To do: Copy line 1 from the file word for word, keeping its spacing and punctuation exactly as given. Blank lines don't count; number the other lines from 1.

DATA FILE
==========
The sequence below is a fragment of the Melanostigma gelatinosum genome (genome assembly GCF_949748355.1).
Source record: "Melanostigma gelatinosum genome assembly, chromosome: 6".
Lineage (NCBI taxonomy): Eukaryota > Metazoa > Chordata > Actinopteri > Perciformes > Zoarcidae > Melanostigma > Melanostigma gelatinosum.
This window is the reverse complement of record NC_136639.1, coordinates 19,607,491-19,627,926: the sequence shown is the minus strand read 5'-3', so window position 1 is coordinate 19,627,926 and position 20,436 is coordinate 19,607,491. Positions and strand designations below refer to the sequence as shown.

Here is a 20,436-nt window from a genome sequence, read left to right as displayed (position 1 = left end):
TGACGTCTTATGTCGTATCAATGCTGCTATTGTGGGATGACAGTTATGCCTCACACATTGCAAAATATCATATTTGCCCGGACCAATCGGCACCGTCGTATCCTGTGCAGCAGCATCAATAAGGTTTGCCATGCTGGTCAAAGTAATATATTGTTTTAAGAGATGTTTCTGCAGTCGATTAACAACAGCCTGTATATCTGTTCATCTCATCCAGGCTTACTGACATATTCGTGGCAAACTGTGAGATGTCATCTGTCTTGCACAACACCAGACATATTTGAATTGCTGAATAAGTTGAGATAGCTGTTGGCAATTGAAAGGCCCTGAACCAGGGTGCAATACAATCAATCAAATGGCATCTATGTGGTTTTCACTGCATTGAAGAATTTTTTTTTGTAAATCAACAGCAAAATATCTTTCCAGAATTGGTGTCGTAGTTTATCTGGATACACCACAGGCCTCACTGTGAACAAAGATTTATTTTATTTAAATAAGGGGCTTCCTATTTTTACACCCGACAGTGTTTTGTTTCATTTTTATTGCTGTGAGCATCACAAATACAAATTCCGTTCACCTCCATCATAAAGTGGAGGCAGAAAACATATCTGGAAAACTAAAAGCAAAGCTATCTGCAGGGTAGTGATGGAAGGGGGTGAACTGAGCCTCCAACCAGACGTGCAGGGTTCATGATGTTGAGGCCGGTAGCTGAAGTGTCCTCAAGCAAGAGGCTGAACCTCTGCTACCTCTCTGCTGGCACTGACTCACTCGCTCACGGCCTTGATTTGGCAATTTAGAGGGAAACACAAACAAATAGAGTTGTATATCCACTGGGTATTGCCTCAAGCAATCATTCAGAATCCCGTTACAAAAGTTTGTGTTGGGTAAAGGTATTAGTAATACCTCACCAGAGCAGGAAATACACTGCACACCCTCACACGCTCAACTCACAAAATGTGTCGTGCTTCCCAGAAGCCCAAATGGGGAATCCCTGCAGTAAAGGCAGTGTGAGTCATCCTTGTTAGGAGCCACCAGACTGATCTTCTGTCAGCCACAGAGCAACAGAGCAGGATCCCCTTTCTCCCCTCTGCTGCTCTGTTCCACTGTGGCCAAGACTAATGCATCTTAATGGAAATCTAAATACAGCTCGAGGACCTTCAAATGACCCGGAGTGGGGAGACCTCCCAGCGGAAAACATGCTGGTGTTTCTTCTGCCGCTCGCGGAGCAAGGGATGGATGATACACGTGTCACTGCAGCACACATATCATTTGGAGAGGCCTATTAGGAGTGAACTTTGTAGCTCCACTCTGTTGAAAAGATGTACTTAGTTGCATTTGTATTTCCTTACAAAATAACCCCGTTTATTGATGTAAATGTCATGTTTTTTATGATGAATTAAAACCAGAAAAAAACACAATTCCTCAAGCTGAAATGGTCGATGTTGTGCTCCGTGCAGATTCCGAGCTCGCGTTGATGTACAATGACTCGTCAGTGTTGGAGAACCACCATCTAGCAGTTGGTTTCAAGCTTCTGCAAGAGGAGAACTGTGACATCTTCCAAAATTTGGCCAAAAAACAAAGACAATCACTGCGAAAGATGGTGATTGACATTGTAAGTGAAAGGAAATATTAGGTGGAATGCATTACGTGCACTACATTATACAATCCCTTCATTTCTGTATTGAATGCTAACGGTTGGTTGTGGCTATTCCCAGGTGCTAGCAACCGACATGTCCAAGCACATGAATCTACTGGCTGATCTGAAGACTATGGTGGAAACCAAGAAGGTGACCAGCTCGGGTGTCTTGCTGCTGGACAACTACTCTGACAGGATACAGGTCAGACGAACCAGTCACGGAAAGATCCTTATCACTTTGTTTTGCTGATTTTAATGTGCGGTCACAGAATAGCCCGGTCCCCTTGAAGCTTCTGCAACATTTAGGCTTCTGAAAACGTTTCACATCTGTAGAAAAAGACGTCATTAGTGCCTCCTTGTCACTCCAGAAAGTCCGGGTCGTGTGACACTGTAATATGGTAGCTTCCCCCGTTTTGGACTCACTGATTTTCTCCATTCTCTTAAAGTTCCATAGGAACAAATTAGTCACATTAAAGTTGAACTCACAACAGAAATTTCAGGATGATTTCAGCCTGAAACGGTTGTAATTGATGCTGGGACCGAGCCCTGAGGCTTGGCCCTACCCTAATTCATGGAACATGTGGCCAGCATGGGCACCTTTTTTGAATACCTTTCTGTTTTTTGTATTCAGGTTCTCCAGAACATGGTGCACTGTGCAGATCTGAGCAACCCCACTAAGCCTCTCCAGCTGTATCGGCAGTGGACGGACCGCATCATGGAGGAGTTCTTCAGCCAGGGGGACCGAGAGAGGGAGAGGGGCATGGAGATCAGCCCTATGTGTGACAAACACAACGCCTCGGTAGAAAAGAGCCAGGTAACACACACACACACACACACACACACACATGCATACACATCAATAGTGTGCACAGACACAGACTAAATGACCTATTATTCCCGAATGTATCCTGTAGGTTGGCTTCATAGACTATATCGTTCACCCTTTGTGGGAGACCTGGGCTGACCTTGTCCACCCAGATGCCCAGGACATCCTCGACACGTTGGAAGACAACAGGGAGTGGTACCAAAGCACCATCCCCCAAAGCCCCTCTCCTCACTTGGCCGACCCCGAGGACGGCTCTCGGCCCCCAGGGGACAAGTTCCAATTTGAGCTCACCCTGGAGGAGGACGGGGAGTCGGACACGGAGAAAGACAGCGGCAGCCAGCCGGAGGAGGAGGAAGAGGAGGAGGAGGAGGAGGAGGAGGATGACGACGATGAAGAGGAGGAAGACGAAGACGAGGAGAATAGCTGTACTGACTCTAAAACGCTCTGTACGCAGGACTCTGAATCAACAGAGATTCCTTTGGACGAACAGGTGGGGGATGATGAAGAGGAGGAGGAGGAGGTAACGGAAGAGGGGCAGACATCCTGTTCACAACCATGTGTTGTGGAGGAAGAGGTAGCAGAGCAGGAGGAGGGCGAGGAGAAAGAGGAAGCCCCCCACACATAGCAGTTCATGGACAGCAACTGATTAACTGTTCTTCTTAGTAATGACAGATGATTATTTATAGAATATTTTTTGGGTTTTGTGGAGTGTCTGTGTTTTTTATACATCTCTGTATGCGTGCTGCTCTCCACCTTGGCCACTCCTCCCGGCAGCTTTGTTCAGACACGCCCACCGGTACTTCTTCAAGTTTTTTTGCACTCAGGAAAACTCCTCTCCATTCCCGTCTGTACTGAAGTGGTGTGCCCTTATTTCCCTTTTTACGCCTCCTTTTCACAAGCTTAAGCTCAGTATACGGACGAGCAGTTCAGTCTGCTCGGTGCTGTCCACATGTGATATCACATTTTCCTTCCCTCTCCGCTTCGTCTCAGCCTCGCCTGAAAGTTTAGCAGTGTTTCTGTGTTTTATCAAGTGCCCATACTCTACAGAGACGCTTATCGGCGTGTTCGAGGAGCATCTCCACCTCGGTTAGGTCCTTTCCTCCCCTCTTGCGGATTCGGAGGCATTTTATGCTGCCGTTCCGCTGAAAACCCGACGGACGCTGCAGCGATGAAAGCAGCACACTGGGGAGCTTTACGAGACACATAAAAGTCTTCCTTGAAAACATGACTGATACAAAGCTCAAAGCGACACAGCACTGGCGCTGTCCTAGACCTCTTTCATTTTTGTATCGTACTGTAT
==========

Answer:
The sequence below is a fragment of the Melanostigma gelatinosum genome (genome assembly GCF_949748355.1).